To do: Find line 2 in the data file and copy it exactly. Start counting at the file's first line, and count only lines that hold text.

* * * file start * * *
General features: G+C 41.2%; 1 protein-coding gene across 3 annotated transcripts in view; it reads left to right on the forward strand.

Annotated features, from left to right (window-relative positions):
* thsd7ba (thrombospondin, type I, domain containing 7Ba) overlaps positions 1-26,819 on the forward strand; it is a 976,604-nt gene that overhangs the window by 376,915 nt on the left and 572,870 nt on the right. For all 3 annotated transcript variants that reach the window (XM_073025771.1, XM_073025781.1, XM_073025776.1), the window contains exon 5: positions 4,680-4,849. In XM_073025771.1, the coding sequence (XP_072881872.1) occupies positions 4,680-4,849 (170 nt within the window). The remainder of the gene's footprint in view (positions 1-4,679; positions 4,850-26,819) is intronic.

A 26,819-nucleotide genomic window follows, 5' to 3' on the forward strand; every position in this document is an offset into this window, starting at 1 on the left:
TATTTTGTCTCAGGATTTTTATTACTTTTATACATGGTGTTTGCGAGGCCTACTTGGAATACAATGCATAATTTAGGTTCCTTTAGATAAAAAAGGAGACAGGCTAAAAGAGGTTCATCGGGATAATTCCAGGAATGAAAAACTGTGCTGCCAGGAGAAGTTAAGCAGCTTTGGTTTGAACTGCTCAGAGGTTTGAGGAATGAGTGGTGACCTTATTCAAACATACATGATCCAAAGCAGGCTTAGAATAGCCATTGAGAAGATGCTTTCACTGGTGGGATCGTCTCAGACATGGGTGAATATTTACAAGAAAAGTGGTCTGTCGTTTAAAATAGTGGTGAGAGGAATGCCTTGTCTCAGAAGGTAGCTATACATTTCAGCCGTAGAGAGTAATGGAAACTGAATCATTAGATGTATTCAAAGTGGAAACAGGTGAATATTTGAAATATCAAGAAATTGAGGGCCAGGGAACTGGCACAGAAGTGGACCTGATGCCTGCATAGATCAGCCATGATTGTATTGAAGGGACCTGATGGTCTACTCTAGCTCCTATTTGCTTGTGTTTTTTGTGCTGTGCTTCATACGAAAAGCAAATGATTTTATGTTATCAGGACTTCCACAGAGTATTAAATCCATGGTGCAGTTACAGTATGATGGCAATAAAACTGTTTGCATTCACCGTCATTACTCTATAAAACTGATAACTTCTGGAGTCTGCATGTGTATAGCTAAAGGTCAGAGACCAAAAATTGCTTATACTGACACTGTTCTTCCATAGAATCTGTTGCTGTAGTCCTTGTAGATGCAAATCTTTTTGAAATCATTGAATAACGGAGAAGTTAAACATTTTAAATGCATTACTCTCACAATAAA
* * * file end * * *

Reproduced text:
Annotated features, from left to right (window-relative positions):